The fax landed on my desk just as news was arriving about the latest terrorist attack on tourists in Cairo. It invited me on a freebie to the self-styled Turkish Republic of Northern Cyprus. "Because of the long-running political feud between the two sectors, the North has remained virtually unspoiled." Spin doctors in the travel industry are never short of finding silver linings among the clouds of international politics.
The more tourism spreads its tentacles into hitherto "undiscovered" parts, the more it runs into conflict with geo-politics and terrorism. The reason that large numbers of travellers are only now starting to discover the broad and blissful Pacific beaches of El Salvador and Nicaragua is that these Central American republics spent most of the Eighties in varying degrees of civil turmoil.
Travellers seeking the new and different are attracted to former war zones for the simple reason that it takes time for images of violence to subside - so there is a lag between the end of a conflict and the commencement of mass tourism.
For the last couple of years, the travel industry has talked excitedly about the re-emergence of Beirut as a destination. The extreme violence rained upon Lebanon this week will set back the tourism clock and affect its many sub-industries. A new guidebook, The Traveller's Survival Kit: Lebanon, is being rapidly rewritten before its publication in mid-May and the line "now that peace has been restored" has been removed from the back cover.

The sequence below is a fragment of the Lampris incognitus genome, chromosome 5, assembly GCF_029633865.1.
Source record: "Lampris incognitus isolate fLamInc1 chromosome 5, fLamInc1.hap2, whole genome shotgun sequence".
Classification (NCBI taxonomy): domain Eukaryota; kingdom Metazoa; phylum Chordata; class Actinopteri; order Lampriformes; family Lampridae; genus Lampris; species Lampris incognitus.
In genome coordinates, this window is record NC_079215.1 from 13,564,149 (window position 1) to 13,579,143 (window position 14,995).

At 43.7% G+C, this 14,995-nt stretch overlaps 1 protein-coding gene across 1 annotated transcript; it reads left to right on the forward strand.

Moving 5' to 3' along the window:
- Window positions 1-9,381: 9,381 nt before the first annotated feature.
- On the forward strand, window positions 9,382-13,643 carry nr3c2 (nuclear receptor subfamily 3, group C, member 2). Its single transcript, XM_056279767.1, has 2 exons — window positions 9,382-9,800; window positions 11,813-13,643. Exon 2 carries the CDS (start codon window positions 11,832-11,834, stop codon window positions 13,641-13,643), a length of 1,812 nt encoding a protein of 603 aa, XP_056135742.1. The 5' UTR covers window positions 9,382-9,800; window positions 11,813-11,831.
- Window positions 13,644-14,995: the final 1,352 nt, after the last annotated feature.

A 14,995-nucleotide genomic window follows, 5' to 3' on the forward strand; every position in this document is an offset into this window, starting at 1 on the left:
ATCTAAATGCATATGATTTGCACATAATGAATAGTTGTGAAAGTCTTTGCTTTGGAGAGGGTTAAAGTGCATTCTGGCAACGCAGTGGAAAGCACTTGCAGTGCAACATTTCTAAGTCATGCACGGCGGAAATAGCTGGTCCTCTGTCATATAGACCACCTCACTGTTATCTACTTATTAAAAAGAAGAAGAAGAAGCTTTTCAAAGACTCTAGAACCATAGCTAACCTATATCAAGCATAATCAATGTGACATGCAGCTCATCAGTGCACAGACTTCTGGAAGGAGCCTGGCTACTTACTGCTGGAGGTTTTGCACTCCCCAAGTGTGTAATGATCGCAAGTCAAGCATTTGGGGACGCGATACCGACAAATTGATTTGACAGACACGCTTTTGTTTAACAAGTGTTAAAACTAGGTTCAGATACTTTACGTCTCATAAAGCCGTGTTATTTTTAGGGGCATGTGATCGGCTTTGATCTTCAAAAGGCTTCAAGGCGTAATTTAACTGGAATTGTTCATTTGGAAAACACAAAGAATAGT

Although many terrorist groups have now latched on to the political value of targeting tourists, the number of British casualties of terrorism is tiny compared with the overall risks of travel; a car crash in France or malaria contracted in Kenya is much more likely to kill you than a politically motivated attack. But, as Britain's inbound tour operators are finding, image is crucial. Bomb attacks on London landmarks and double- decker buses are bound to deter some visitors.
It is a grisly truth of travel that one after-effect of violence is holidays at giveaway prices. A press release has just arrived from leading long- haul operator Kuoni. From this week until the end of June, you can fly BA from London to Colombo and have a week in a three-star hotel for pounds 399, nearly pounds 200 less than the lowest BA fare for the flight alone. Bomb attacks by Tamil separatists have dented the long-haul travel industry's hopes for Sri Lanka. As this latest offer shows, the tourist who follows the tragic course of terrorism around the world can cash in.
Foreign Office Travel Advice: call 0171-238 4503 or 4504, or consult BBC-2 Ceefax from page 564 onwards. The Internet address is http://www.fco.gov.uk/